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At the Typewriter

Ebert Joins Chicago's Finest Authors

When I write, I fall into the zone many writers, painters, musicians, athletes, and craftsmen of all sorts seem to share: In doing something I enjoy and am expert at, deliberate thought falls aside and it is all just THERE. I think of the next word no more than the composer thinks of the next note. from Life Itself


Beloved film critic Roger Ebert will be inducted into the Chicago Literary Hall of Fame on Aug. 19 at the American Writers Museum (180 N. Michigan Ave., second floor). Reception begins at 6 p.m., with the ceremony starting at seven. A score of old colleagues and friends will give tribute to Ebert as part of his induction into the CLHOF’s seventh class, including Pamela Sherrod Anderson, Milos Stehlik, Laura Emerick, Bruce Elliott, Steve James, Rashada Dawan, Kevin Pollack, and Richard Roeper. Rick Kogan will emcee the ceremony, and Ebert’s widow, Chaz, will accept the statue. Advance registration required.

A film critic for the Chicago Sun Times from 1967 until his death, Ebert was the first film critic to win the Pulitzer Prize for Criticism. Ebert and Chicago Tribune critic Gene Siskel helped popularize nationally televised film reviewing when they co-hosted the PBS show Sneak Previews, followed by several variously named At the Movies programs.

But above all else, Ebert was a writer. He wrote more books than any TV personality since Steve Allen — 17 in all. Not only collections of reviews, both good and bad, and critiques of great movies, but humorous glossaries and even a novel, Behind the Phantom’s Mask, that was serialized in the Sun-Times. In 2011, his autobiography, Life Itself, won rave reviews. “This is the best thing Mr. Ebert has ever written,” Janet Maslin wrote in the New York Times.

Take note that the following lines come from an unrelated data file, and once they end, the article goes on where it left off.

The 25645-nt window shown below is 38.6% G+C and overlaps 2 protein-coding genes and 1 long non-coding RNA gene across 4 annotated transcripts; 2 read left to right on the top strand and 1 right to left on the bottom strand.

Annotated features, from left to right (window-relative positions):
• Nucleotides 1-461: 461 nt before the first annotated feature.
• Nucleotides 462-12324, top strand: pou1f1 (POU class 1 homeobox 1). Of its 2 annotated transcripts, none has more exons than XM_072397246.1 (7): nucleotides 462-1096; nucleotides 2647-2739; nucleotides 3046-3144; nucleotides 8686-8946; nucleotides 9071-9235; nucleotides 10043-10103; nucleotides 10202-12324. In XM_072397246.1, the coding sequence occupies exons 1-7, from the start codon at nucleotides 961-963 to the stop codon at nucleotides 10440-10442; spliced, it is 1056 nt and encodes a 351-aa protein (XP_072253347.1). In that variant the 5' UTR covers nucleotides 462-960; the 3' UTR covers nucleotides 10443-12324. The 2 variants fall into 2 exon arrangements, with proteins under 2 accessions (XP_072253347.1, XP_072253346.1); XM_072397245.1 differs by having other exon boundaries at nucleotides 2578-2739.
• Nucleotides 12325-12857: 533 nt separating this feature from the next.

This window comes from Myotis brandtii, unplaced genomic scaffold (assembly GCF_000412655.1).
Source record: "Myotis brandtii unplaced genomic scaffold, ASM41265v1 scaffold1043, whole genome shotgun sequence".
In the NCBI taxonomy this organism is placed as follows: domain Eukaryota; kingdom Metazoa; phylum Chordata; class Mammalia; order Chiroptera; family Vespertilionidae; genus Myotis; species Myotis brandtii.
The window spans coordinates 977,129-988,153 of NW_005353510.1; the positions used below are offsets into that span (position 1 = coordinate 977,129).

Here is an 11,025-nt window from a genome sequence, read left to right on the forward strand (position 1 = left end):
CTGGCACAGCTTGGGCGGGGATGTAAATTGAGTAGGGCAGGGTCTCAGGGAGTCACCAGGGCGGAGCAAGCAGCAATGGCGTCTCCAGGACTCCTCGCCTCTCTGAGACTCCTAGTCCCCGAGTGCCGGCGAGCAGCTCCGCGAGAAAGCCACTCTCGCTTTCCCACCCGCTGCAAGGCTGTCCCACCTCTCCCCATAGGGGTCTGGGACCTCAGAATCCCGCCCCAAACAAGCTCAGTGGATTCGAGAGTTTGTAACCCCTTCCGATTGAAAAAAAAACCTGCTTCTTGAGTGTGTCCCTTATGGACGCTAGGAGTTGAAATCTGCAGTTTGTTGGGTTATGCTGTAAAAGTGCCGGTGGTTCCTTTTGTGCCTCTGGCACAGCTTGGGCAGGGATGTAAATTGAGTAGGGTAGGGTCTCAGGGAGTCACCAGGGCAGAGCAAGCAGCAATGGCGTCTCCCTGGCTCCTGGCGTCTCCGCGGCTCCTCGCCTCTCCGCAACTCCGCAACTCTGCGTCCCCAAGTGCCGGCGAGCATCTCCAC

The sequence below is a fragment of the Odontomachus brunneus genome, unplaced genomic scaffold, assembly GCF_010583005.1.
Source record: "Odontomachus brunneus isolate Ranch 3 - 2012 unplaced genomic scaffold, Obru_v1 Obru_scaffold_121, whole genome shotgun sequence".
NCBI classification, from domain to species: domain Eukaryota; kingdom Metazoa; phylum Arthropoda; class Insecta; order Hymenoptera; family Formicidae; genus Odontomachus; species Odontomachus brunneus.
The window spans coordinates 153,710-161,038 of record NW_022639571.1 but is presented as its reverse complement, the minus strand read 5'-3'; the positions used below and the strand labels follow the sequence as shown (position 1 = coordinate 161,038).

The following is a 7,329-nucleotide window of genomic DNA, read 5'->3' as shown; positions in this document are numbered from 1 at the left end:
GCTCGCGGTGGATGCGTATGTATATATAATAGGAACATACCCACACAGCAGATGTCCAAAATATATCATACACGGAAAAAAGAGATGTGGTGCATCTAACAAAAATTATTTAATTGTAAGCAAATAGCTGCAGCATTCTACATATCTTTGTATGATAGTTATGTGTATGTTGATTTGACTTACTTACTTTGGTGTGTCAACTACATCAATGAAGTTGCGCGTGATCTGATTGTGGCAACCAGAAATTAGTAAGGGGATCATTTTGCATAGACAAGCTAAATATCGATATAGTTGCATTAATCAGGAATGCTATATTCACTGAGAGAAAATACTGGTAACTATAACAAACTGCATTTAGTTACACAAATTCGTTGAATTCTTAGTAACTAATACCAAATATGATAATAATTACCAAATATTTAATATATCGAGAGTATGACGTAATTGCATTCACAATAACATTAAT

In 2005, Ebert became the first film critic to receive a star on the Hollywood Walk of Fame. Tom Van Riper of Forbes described him as "the most powerful pundit in America,” and Kenneth Turan of the Los Angeles Times called him "the best known film critic in America."

The Aug. 19 induction ceremony will celebrate and reflect upon Ebert as one of our finest ever Chicago writers. Ebert was selected as part of a class that includes Margaret Ayer Barnes, Fanny Butcher, Eugene Field, Fenton Johnson, and Ring Lardner. Inductees are chosen through a rigorous nomination and selection process in which Chicago’s finest historical authors are considered.

Tickets will be issued through the American Writers Museum website, and limited to the first 100 guests.

Co-sponsored by the American Writers Museum and the Chicago Literary Hall of Fame. Contact Don Evans ( for more details.

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